The aim of this research is to examine the MWA scale, a commonly used measure of psychosocial work characteristics, using a classical test theory approach in subjects from two different populations, an occupational setting, and a clinical setting. Similar psychometric properties in these two populations separated in space and time would substantially strengthen the validation of the MWA. The specific hypotheses regarding the MWA scale are as follows.(1)The MWA has similar psychometric properties when used in a worker and a patient population.(2)The first five items ((a)–(e)) load on one construct but items (f) (I enjoy the tasks involved in my job) and (g) (I get along with my closest or immediate supervisor) are only moderately related to the construct.(3)The MWA is correlated more strongly with mental well-being than physical well-being.

2. Materials and Methods

This is a secondary analysis of two cohorts, a Worker cohort and a Patient cohort. The Worker cohort is a group of workers from the study entitled Prospective study of work perceptions and psychosocial factors affecting the report of back injury [9]. This landmark investigation is referred to as the “Boeing Study” [9]. The purpose of the Boeing study was to observe the association between back problems and physical, psychosocial, and workplace factors reported among workers in an industrial setting [9]. The study population was employees of the Boeing Company in Washington State who were free of LBP at baseline. Participation was open to 4027 employees receiving hourly wages. 75% (3,020) of those solicited volunteered. The 3020 volunteers first completed a cardiovascular-risk questionnaire and then underwent testing [9]. The baseline questionnaire collected psychosocial data using the Minnesota Multiphasic Personality Inventory (MMPI) and the MWA in addition to demographics and work history information. The 566 true-false questions on the MMPI were divided into ten clinical scales, three validity scales, and one scale of LBP [9].

The Patient cohort is from the study entitled Training primary care physicians to give limited manual therapy for low back pain [13]. This was a randomized controlled trial of manual therapy (8 standardized maneuvers taught to primary care practitioners) versus “enhanced” care [13]. Thirty-three eligible physicians in North Carolina recruited 335 patients with acute LBP in this cohort. Patients met the following criteria: “age 21 to 65, acute LBP of less than 2 months’ duration (acute or gradual onset), no prior spinal surgery or chymopapain therapy, no severe osteoarthritis or osteopenia, no pregnancy, no history of non-skin malignancy, no morbid obesity, no prior manual therapy by the enrolling physician, and no neurologic deficits detected in the physical examination [13].” Relevant covariates, including the MWA, were measured at baseline. The patients were reinterviewed at 2, 4, and 8 weeks after the baseline evaluation. The result was that the groups did not differ on the main outcomes [13].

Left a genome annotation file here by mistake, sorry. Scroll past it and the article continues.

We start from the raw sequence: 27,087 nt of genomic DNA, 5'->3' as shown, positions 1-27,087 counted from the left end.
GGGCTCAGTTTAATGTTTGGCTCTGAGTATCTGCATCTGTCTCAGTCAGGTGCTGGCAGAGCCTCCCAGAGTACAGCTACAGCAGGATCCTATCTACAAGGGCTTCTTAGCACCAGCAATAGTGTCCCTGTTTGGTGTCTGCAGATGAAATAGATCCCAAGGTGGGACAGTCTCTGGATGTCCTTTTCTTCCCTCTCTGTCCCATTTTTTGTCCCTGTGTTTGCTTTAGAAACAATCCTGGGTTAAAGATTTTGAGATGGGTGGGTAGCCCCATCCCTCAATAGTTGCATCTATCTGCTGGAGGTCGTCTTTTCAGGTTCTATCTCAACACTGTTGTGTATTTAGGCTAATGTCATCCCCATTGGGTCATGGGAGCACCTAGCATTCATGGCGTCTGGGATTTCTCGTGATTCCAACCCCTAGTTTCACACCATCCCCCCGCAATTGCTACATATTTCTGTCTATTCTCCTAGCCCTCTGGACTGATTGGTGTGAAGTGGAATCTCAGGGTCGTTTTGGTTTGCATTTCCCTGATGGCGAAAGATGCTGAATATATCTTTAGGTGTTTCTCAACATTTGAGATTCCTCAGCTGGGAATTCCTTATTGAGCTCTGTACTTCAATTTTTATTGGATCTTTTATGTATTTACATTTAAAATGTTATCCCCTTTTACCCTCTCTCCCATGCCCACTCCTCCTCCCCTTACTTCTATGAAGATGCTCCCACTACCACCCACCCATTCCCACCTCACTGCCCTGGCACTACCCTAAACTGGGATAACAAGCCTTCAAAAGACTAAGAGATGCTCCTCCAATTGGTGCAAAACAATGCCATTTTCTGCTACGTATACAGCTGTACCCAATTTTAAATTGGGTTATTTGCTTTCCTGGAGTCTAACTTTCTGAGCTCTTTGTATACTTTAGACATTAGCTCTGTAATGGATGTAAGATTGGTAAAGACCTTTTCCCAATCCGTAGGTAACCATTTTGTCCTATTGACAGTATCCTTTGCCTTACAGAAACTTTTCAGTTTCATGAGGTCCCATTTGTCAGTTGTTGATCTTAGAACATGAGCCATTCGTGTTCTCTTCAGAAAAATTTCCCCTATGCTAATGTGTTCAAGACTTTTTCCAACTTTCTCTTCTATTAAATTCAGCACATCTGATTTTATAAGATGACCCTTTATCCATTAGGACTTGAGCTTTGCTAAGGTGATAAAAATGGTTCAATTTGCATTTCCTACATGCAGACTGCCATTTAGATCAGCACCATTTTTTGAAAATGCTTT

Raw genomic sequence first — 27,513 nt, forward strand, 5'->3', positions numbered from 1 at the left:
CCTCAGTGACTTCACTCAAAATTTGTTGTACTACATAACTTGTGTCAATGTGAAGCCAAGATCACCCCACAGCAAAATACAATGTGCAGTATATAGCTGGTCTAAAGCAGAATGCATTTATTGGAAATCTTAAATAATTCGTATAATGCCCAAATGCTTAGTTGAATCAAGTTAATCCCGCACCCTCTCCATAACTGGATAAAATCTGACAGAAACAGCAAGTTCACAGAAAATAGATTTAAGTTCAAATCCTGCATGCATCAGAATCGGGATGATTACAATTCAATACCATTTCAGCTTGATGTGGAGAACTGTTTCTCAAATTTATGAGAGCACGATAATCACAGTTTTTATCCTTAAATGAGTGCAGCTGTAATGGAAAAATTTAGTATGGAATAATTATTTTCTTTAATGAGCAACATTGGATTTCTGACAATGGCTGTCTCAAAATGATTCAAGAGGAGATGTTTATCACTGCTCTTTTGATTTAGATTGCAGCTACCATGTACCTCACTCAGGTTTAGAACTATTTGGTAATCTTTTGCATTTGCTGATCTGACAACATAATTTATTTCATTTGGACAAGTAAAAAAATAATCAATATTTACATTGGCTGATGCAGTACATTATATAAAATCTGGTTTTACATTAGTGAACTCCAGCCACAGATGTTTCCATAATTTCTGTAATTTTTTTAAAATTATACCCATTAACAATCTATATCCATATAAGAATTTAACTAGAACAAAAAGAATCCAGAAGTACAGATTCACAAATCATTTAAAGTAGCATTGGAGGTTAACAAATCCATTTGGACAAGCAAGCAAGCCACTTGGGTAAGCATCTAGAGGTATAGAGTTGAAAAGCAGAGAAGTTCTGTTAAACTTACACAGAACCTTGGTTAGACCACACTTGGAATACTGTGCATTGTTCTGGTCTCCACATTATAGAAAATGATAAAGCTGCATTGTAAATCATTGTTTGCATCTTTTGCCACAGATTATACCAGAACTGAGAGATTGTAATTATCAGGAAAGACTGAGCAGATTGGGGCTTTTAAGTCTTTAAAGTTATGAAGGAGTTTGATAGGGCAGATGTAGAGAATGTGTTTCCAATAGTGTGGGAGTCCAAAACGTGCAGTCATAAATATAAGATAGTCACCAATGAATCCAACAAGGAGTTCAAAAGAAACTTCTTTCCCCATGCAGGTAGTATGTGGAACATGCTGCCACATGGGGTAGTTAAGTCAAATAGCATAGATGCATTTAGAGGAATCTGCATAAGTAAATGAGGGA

2.1. Measures

The MWA scale is shown in Table 1. Correlations were conducted on variables from the Worker cohort to determine if the MWA shares more variance (statistical variability) with mental well-being or with physical well-being [19]. Partialling the MWA in this manner was intended to gain insight into what factors the MWA measures and to help establish construct validation [16, 19]. Ideal mental and physical well-being scales were not available in the data, but mental well-being and physical well-being proxy scales were used instead. The conception of these proxy scales is explained below.

The “mental well-being scale” was made up from the MMPI. The MMPI is commonly used to identify personality types but also has been used with LBP patients to predict chronicity from acute LBP [2026]. The following clinical scales from the MMPI were used: 1(Hypochondriasis), 2(Depression), 3(Hysteria), 7(Anxiety), 9(Hypomania), and the LBP scale (Table 2). The LBP clinical scale was developed in the 1950s to differentiate between organic and nonorganic LBP [27].

tab2
Table 2: The “Mental and Physical Well-being Variables” from the Worker cohort.

A “physical well-being scale” was created using relevant variables from the baseline clinical demographic characteristics listed in Table 2. The clinical variables chosen related to physical well-being as a consequence of LBP as well as to general health. No standardized physical functioning scales were available.

2.2. Data Analysis

Exploratory principal components factor analyses (EPCFAs) were conducted using the baseline MWA scores in the Worker and Patient cohorts to see if the factor structure was similar in these two populations. EPCFAs were conducted on the “mental well-being scale” and the “physical well-being scale” to clarify their factor structure and possibly form a multipoint scale to use in correlations. Cronbach’s alpha reliability coefficient divides a scale with more than two response categories in two and gives the average of all the possible combinations in order to measure a scale’s internal consistency among the items and was calculated after the EPCFAs for each factor present [19].

A correlation matrix using Pearson’s correlations was computed to assess relationships between the MWA and other variables in the Worker cohort. This matrix included MMPI clinical scales 1, 2, 3, and 7 from the mental well-being scales; three variables from the physical well-being scales: (1) recent LBP, (2) doctors seen for back pain, and (3) months on prescriptions for back pain in last 2 years.